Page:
How did you first develop an interest in architecture?
SBJ: I came from a medical family but I personally never wanted to be a physician. Ever since I was a kid I enjoyed drawing and painting and saw myself as an artist. After high school I attended The Art Students League of New York, studying with Frank Mason, an academic landscape and portrait painter. All he talked about was architecture and it stirred my interest. Deep down inside I knew I was a lousy painter.
How often does your firm use stone (or tile) in its designs?
SBJ: We have always used stone extensively in its many iterations, both on the interior and exterior of buildings. We have used limestone extensively for interiors and exteriors of buildings. Recently my wife Andi Pepper, our affiliated interior designer, and I designed a new house for ourselves on a heavily-wooded lot overlooking the Connecticut River. There were existing hundreds of feet of old stone walls as well as large boulders and rock outcroppings. We used the fieldstone recovered from the stone walls on the front façade of the house, as well as a massive two-story wall in the living room juxtaposed against a huge limestone fireplace surround. The boulders as well as large granite blocks (very similar to Stony Creek granite) that were recovered from blasting a cellar for the house were used for retaining walls and landscaping.
What are some stone and/or tile trends you are seeing in the Kitchen and Bath sector of the market?
SBJ: Kitchens and baths cover a huge range and can vary dramatically depending on the target market. In luxury housing and condominium projects, we are seeing stone used extensively for flooring, countertops, full backsplashes, ornamental walls, and so on. Bathrooms, particularly master bathrooms, are being designed with most walls sheathed in stone or tile running from floor to ceiling. Even in affordable housing we are starting to see granite countertops in kitchens, and many other details that were formerly only provided in market-rate housing.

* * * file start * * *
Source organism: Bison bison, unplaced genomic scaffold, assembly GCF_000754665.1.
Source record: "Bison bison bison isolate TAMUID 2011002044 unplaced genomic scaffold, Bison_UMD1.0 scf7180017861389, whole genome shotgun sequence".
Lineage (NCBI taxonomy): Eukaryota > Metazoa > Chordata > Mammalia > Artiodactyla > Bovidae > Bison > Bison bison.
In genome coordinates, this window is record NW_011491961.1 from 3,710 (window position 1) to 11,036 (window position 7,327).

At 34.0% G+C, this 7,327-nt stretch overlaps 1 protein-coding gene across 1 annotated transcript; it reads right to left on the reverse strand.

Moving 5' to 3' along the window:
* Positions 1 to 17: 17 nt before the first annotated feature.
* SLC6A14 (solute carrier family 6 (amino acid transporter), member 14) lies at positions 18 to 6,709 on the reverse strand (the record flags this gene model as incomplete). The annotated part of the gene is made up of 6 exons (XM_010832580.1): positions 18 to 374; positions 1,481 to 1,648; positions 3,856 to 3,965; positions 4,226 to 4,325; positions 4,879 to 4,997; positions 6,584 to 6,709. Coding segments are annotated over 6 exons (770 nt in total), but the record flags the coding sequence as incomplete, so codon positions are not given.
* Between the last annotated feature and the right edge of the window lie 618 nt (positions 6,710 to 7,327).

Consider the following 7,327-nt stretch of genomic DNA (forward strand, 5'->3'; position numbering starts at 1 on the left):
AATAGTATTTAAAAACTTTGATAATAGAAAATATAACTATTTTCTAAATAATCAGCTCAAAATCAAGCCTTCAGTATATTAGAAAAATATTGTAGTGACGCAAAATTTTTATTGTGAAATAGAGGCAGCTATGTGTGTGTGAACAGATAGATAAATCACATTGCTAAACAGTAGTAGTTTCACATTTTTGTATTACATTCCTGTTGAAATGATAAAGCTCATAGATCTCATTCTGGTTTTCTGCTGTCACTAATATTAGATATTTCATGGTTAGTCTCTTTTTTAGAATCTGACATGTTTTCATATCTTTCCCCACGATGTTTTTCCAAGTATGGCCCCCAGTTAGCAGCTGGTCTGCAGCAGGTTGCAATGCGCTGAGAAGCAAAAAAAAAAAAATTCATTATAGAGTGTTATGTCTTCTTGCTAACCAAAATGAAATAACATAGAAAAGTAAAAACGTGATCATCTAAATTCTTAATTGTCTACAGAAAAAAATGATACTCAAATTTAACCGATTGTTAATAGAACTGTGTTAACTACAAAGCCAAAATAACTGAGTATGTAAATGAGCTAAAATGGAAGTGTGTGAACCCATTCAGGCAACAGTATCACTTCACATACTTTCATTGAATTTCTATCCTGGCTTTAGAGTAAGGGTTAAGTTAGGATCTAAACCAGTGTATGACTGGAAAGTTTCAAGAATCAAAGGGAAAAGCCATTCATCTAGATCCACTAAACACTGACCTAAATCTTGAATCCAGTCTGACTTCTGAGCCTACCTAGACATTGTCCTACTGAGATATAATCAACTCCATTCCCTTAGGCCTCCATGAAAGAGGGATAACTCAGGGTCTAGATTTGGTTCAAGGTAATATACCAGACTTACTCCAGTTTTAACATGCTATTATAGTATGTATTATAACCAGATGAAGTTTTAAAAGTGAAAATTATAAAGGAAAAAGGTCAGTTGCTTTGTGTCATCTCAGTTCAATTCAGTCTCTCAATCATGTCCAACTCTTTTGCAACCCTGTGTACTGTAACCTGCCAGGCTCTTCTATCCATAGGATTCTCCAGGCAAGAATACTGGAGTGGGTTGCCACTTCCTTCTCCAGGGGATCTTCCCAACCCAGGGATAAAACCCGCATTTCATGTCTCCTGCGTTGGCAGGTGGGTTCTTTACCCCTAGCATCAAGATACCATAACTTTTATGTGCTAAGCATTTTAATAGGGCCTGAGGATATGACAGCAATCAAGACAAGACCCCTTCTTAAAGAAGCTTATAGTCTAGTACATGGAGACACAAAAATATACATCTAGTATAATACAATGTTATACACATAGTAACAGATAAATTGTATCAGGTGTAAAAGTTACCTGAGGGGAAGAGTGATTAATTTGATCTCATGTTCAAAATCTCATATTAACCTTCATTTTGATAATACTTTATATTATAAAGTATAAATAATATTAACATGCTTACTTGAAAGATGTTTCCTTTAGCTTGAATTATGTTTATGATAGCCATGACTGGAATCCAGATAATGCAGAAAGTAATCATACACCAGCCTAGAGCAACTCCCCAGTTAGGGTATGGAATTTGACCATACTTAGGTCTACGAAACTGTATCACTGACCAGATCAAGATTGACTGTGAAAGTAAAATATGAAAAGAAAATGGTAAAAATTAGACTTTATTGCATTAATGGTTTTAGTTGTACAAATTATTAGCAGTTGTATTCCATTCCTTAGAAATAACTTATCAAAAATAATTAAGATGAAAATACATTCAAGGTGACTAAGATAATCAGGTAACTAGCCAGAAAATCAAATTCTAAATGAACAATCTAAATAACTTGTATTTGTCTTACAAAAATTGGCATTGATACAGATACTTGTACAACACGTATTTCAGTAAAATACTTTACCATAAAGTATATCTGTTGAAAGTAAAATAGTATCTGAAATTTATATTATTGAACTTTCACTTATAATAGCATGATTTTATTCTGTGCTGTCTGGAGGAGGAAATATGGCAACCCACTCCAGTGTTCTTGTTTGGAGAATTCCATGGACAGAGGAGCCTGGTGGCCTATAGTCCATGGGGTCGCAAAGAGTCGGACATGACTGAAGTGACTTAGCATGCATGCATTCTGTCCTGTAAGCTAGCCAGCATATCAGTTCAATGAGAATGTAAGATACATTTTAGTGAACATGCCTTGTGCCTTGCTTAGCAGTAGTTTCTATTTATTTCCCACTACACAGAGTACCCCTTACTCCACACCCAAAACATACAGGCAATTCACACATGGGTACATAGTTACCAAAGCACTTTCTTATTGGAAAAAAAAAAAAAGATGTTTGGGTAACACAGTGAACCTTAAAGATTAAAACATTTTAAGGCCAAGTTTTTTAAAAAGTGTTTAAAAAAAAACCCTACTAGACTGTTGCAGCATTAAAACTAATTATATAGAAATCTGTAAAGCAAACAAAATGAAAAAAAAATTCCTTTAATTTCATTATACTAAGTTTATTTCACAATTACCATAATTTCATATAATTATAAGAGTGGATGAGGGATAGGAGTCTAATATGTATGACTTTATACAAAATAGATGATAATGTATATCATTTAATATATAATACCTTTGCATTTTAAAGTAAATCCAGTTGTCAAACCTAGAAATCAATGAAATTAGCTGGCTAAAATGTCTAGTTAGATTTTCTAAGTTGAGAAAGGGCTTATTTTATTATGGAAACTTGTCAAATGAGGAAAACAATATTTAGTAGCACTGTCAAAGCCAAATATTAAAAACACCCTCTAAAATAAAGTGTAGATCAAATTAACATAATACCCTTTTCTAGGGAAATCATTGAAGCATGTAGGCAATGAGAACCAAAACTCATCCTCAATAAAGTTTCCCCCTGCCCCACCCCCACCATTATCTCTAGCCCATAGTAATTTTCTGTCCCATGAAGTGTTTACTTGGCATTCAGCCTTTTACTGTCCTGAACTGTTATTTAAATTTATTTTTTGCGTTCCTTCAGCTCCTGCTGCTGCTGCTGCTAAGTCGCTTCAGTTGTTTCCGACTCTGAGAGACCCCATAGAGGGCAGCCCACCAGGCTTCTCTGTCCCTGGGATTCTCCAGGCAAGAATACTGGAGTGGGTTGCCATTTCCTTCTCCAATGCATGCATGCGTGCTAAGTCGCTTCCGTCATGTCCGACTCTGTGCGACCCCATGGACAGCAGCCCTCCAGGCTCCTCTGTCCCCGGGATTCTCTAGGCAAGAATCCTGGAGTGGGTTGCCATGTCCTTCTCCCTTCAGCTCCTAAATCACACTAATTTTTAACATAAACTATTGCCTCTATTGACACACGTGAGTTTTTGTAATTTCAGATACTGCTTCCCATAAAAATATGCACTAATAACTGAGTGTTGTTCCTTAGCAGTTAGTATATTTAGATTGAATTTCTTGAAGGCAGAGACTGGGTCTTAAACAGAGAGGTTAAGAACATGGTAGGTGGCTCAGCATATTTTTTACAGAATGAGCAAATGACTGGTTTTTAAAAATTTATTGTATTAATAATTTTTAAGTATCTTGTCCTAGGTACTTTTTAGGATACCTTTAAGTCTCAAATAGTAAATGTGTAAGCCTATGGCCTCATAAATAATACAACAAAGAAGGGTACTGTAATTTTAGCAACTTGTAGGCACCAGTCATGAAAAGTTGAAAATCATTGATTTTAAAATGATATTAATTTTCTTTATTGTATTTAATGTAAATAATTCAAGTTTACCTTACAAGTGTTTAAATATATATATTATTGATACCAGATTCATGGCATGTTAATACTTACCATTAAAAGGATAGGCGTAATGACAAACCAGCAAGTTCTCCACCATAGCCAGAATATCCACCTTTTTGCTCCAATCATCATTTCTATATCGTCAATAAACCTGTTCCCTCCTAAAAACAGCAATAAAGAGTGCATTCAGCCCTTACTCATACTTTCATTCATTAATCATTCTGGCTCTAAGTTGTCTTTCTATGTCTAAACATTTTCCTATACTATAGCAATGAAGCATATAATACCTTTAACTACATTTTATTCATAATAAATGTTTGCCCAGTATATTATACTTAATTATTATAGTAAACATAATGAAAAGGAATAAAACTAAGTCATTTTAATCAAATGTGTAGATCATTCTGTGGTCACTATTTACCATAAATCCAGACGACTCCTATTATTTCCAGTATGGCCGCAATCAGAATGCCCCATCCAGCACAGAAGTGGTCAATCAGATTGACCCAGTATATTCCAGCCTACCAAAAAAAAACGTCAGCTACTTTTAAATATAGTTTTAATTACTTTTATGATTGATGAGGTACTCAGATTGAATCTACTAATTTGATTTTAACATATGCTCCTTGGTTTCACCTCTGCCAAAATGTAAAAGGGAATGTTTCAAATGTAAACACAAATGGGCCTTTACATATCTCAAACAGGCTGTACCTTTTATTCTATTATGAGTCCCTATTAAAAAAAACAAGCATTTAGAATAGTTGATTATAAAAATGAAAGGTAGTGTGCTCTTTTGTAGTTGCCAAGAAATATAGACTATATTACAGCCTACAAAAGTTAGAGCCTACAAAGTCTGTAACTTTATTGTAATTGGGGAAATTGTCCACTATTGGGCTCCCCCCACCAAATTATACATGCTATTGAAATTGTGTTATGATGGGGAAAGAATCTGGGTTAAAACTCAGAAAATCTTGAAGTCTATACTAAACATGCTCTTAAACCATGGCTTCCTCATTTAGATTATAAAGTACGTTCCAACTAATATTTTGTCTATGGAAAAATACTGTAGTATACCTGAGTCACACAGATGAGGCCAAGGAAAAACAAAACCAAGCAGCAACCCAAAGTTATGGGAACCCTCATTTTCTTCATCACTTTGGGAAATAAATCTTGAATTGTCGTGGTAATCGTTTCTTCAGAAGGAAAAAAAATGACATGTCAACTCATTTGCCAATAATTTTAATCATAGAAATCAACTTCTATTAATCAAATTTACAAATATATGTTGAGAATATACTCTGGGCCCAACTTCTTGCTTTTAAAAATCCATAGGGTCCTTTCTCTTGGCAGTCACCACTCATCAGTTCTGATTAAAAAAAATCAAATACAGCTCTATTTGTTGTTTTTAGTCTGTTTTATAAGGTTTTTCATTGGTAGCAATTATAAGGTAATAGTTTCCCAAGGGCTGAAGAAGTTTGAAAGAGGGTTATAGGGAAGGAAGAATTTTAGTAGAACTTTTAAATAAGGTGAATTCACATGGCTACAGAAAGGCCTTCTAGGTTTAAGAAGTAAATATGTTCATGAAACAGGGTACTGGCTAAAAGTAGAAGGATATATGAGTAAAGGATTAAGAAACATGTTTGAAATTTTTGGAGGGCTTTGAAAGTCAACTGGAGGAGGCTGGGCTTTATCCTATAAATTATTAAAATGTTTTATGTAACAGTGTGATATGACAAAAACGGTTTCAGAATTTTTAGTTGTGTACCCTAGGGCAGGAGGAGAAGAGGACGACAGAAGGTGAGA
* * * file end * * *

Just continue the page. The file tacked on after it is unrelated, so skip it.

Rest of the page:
What are some stone and/or tile trends you are seeing in hospitality?
SBJ: More or less similar to what is happening in the housing market, except with hospitality projects porcelain tile is being used extensively. Every year there are new tile patterns and larger and larger sizes which open up new opportunities and endless possibilities.
What advice would you offer to a young architect?
SBJ: Architectural firms tend to be one of two extremes. They are either the fancy design firm who only thinks about how things look but have little interest in the intricacies required to build a building. On the other hand we have, let’s say, the businessman’s architectural firm. They know how to design buildings that come in on time and on budget but at the end of the day they don’t look like anything. My advice to young architects is to find a middle ground, hone your design skills, and always strive to create the best possible building. But at the same time become technically proficient, and learn and understand what all of the consultants are doing. You cannot be the team leader if you don’t have the knowledge to actively contribute to the myriad decisions that have to be made to construct a building.